Brownbanded bamboo shark

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Brownbanded bamboo shark
Chiloscyllium punctatum.jpg
Scientific classification edit
Domain: Eukaryota
Kingdom: Animalia
Phylum: Chordata
Class: Chondrichthyes
Order: Orectolobiformes
Family: Hemiscylliidae
Genus: Chiloscyllium
Species:
C. punctatum
Binomial name
Chiloscyllium punctatum
Chiloscyllium punctatum distmap.png
Range of the brownbanded bamboo shark

The brownbanded bamboo shark, Chiloscyllium punctatum, is a bamboo shark in the family Hemiscylliidae found in the Indo-West Pacific from Japan to northern Australia, between latitudes 34° N and 26° S, to depths of 85 metres (279 ft). Its length is up to 1.04 metres (41 in). While adults are overall brownish with faint suggestions of bands, the commonly seen juveniles are distinctly barred dark and pale.

Classified as Near Threatened (NT) on the IUCN Red List [1]

Its minimum population doubling is 4.5–14 years range.[2] The major threats to these sharks are the loss of their habitat, pollution, and hunting (both for aquarium trade as well as food).[3]

Reproduction is oviparous.

It is regularly bred in public aquaria, and is arguably one of the sharks most suited to aquaria due to its docile disposition, sedentary nature, and relatively small size.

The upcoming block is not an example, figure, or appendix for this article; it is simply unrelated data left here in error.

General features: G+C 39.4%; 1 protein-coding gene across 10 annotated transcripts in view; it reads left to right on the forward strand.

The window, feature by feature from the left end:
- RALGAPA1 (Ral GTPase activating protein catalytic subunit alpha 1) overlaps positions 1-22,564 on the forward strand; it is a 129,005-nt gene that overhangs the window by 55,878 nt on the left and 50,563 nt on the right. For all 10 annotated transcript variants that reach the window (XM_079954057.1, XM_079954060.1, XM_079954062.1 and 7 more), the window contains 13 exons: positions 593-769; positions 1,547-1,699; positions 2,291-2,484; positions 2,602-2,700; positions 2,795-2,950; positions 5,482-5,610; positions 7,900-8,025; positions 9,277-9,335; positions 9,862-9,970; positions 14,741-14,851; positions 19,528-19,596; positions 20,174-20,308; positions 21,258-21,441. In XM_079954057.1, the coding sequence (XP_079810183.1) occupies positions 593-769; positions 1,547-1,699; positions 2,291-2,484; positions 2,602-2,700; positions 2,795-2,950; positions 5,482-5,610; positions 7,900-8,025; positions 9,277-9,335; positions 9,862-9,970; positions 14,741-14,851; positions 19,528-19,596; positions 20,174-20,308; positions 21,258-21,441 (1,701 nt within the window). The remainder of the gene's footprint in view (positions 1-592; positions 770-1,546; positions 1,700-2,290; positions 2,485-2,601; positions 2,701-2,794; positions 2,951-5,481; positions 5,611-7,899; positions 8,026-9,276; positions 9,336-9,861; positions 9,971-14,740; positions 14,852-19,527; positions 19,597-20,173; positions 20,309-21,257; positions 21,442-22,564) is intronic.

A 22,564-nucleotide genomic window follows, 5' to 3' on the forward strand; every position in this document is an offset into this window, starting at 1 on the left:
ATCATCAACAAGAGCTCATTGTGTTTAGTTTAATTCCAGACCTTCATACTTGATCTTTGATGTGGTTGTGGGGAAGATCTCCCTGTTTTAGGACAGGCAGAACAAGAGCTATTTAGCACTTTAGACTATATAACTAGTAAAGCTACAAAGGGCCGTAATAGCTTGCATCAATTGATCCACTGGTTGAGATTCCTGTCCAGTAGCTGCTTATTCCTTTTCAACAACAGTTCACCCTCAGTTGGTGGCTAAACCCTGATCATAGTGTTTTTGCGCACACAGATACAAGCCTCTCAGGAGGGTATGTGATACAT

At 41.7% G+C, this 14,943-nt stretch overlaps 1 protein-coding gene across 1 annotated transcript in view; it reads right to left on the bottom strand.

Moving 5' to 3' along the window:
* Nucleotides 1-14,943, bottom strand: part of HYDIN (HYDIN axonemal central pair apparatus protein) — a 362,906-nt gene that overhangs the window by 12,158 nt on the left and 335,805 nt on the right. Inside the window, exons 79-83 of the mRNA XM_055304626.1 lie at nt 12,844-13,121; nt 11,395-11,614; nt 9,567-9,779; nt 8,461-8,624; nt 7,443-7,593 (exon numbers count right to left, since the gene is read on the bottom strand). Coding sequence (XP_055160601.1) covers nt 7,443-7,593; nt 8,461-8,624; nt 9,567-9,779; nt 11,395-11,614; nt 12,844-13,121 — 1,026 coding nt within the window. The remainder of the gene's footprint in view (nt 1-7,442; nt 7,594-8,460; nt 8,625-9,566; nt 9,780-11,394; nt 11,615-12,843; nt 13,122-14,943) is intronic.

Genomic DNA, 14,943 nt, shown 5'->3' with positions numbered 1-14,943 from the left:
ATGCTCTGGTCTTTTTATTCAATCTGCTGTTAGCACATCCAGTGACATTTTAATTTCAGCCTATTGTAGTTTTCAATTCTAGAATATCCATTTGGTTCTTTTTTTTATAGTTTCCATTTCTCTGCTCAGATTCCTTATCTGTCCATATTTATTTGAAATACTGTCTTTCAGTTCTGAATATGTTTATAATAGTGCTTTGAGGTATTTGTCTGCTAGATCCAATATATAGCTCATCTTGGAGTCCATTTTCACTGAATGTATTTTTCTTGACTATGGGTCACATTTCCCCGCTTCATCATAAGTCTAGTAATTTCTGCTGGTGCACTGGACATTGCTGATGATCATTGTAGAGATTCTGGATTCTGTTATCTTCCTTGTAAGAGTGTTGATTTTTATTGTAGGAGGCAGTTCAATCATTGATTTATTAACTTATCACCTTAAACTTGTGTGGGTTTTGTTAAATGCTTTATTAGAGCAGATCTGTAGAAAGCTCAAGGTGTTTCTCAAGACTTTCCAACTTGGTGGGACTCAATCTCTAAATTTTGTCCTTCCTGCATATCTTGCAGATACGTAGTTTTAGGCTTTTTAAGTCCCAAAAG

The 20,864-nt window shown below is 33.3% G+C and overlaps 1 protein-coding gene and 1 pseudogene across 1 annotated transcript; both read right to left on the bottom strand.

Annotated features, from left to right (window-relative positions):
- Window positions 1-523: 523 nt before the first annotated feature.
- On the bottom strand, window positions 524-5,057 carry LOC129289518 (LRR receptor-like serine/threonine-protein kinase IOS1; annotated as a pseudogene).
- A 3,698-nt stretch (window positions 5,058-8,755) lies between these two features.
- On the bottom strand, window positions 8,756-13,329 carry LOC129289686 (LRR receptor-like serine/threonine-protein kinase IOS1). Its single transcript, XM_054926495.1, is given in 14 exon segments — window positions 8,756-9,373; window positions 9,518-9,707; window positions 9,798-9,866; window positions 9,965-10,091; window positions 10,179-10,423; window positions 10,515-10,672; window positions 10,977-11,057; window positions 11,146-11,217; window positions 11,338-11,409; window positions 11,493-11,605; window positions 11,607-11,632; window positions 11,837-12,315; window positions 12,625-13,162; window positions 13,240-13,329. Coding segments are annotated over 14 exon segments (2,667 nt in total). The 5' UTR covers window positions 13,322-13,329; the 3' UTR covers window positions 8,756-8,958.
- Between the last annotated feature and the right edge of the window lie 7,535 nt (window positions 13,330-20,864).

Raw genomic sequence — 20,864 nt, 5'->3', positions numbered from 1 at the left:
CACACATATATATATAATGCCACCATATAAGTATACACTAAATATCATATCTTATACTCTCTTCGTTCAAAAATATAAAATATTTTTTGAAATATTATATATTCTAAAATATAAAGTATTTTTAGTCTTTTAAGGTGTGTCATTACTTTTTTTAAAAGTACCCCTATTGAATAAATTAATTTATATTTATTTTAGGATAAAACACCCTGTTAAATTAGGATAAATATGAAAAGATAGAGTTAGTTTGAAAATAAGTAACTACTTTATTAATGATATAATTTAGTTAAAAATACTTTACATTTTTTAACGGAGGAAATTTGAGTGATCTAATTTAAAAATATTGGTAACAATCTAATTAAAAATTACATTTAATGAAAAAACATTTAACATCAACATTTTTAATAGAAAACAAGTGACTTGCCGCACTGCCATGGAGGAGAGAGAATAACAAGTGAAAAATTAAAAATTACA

Features[edit]

Juvenile

These sharks can be distinguished by their concave posterior margined dorsal fin. No color patterns are present for the adults but the juveniles have dark transverse bands with some dark spots.[4]

These sharks are nocturnal animals and can survive out of the water for up to 12 hrs. These sharks have barbels, which are sensory organs that look like whiskers. Hence the common name for these sharks is “Cat shark” [5] Despite this moniker, they are not true members of the catshark family, and are more closely related to the nurse sharks, wobbegongs and whale shark, belonging in the family Orectolobiformes.

Habitat[edit]

These sharks live around coral reefs and tide pools.

Sharks as pets[edit]

The minimum size of the tank that can carry an adult cat shark is about 180 gallons. Because these sharks are nocturnal species they will need some type of shaded area within the tank where the shark could hide. Although these sharks do not swim around too much, it is highly suggested that the items within the tank should be stable; brownbanded bamboo sharks are very strong and will knock down anything that is not stable inside the tank. Also this shark should not be placed with Triggers and Puffers; they will nip at the shark's fins, nor should they be placed with aggressive feeders.[6]

Feeding[edit]

These sharks are carnivores that should be fed 2-3 times a week; some of their diet includes fresh shrimp, scallop, squid, and marine fish. Along with the food, these sharks should take some iodine supplements to prevent goiter disease. Two things to be aware of when feeding the shark: one is to make sure that the meals are bite-sized or else it will throw it back up and the second is sometimes juveniles are difficult to get to eat so adding a flavor enhances their interest .[7]